Press Releases


For Immediate Release - Openlands Acquires First Properties to Establish Hackmatack National Wildlife Refuge

January 11, 2013


CONTACT:    Brandon Hayes
312-863-6260 (office)
bhayes@openlands.org
(Media inquiries only)

OPENLANDS ACQUIRES FIRST PROPERTIES TO ESTABLISH HACKMATACK NATIONAL WILDLIFE REFUGE

***Successful Completion of Real Estate Transactions Transfers Ownership to U.S. Fish and Wildlife Service and Illinois Department of Natural Resources***

(Chicago – January 11, 2013) The recent completion of real estate transactions orchestrated by Openlands, a regional conservation nonprofit organization, officially establishes the Hackmatack National Wildlife Refuge. Ownership of property acquired by Openlands in the wake of the new refuge’s authorization in August was transferred to U.S. Fish and Wildlife Service (USFWS) and Illinois Department of Natural Resources (IDNR). In a ceremony today at Pelican Island National Wildlife Refuge in Florida, Secretary of the Interior Ken Salazar commemorated Hackmatack’s establishment as the 561st National Wildlife Refuge.

“We are pleased and proud that Openlands’ decades of expertise in land preservation and planning allowed us to secure the first parcel of land for Hackmatack so quickly,” said Openlands President and CEO Jerry Adelmann. “Acquiring these acres is the first step in a process that brings together a spectrum of partners—from private landowners to government agencies and nonprofit organizations—to build the metropolitan region’s first National Wildlife Refuge.”

About the Acquisitions

Openlands was instrumental in protecting the first piece of land comprising Hackmatack National Wildlife Refuge. On August 15, 2012, Secretary Salazar authorized the refuge’s establishment. In early October, Openlands purchased 72 acres of land in one of the conservation core areas designated for the refuge by USFWS. On November 6, USFWS accepted a 12-acre conservation easement transferred from Openlands, an ownership stake that allows the Department of the Interior to establish the refuge. On December 12, the Illinois Department of Natural Resources purchased the entire 72-acre parcel from Openlands, ensuring its protection. The McHenry County Conservation District has agreed to partner on the restoration and stewardship of the property.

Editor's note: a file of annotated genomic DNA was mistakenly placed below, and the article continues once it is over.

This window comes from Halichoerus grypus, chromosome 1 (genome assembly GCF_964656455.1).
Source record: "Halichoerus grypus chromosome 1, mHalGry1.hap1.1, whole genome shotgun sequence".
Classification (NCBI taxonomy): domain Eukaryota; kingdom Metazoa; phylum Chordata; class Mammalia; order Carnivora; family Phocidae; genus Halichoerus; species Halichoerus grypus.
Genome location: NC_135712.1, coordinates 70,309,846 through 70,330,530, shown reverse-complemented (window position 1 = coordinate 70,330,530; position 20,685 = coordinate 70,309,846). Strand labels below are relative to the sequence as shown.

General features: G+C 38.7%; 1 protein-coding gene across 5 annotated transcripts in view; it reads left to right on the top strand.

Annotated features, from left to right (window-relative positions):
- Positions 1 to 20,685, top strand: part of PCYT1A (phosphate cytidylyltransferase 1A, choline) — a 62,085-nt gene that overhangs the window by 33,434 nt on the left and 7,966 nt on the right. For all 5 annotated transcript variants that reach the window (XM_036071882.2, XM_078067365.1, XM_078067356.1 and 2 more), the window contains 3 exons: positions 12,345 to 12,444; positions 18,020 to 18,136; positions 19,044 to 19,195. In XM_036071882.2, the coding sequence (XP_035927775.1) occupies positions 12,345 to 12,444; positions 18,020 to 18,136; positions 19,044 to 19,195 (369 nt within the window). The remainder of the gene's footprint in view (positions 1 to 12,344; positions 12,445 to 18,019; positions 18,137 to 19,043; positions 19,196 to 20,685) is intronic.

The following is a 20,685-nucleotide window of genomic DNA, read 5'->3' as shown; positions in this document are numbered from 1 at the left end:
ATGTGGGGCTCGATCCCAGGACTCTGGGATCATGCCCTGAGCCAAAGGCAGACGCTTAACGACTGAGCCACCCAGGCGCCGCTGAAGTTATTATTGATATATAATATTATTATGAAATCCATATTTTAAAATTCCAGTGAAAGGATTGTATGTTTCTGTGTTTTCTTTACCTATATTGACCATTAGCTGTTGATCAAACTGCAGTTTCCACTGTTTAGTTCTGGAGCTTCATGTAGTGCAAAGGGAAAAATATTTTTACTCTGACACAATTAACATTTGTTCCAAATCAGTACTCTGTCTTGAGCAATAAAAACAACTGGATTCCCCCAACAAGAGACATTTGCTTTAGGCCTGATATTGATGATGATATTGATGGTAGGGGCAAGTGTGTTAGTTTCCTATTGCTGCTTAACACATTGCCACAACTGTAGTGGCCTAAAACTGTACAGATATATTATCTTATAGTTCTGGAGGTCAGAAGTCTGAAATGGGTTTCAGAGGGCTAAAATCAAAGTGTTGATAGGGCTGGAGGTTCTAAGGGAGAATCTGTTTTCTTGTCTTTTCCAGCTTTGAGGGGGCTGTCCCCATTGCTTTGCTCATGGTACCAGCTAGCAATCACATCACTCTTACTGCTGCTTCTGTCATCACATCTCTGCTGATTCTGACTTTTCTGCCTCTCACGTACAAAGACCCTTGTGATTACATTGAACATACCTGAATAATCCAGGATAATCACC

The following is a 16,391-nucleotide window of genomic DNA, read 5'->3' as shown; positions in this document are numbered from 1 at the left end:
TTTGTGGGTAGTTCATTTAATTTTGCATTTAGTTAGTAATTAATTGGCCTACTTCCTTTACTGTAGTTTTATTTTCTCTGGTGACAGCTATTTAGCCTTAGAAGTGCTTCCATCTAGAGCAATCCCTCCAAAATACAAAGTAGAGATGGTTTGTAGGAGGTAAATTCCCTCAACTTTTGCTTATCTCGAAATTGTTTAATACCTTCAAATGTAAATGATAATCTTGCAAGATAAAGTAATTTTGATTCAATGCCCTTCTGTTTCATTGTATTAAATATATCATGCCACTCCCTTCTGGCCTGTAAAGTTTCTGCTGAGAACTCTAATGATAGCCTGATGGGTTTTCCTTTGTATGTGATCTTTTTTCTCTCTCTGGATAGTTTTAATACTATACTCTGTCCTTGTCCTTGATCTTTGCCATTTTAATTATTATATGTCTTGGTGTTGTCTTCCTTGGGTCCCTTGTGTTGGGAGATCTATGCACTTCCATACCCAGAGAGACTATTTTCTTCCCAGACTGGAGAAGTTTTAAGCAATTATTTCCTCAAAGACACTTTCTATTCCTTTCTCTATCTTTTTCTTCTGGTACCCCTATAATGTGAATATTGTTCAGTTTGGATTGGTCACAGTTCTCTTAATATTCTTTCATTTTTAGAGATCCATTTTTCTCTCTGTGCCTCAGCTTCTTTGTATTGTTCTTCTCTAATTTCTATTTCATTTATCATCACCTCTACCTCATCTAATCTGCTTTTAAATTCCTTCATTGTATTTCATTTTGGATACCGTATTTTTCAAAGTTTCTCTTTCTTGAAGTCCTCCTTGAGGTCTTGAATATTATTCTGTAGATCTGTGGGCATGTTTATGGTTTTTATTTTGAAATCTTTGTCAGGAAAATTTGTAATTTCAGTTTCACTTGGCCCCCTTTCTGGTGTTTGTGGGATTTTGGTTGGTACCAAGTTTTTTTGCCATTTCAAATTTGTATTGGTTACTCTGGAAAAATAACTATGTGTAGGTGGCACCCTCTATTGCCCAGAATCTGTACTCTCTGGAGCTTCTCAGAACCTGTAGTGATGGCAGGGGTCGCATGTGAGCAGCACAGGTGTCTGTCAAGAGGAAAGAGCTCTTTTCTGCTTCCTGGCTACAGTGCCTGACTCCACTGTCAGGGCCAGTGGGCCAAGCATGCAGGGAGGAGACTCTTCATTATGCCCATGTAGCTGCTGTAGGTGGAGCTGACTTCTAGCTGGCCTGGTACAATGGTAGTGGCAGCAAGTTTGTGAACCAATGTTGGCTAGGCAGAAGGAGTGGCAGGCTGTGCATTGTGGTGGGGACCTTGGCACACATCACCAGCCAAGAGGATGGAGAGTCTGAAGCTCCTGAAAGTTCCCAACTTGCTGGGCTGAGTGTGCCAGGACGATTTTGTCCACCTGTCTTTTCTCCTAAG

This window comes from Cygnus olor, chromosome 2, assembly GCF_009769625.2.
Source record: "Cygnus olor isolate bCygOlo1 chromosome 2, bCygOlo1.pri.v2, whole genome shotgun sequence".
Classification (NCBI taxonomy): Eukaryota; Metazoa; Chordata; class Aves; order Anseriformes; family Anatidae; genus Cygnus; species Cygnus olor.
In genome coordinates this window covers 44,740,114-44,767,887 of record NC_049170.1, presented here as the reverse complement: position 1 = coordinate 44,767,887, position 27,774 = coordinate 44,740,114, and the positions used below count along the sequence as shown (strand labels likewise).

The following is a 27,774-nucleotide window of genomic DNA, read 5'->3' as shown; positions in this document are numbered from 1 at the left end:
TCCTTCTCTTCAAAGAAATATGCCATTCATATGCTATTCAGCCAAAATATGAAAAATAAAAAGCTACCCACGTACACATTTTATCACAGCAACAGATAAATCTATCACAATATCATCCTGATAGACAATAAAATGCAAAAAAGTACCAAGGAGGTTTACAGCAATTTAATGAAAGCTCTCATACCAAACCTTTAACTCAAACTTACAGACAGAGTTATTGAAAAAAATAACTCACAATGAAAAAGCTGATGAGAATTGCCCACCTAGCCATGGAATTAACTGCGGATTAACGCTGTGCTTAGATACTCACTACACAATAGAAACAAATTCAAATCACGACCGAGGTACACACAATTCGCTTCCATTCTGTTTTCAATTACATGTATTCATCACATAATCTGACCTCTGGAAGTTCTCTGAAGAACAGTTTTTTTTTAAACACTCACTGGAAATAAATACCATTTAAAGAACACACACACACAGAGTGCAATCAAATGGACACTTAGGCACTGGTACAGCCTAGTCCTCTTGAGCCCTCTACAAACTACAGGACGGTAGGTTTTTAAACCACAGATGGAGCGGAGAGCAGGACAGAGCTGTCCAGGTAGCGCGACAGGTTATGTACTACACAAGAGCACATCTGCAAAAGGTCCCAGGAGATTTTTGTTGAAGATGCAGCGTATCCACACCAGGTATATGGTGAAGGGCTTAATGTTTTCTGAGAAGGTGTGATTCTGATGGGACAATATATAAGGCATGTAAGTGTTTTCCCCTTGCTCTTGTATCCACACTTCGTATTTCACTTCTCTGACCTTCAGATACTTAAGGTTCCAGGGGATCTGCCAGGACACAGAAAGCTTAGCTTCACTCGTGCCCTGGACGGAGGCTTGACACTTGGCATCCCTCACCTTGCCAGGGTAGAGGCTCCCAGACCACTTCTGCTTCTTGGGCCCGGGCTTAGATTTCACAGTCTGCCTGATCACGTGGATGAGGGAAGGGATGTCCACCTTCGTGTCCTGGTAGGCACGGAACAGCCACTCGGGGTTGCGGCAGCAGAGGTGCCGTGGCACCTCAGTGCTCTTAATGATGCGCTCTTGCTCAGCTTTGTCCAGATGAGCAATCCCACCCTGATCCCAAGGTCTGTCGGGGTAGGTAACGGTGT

Openlands worked closely with partner organizations to fund the 12-acre parcel now owned by USFWS. Funds from McHenry County Conservation Foundation and Friends of Hackmatack ensured that the parcel would be large enough to encompass an entire wetland complex on the property, including a sedge meadow with important native vegetation.

Openlands continues to bring its expertise in land acquisition to identifying land protection and acquisition opportunities from willing property sellers in order to build Hackmatack toward its planned 11,200 acres of diverse habitats, remnant prairies and forests, and pristine streams. At every phase of the project, Openlands has played an essential role, including working closely with Friends of Hackmatack in building on-the-ground support through outreach efforts and advocating to local city councils, state and local government representatives, and conservation agencies.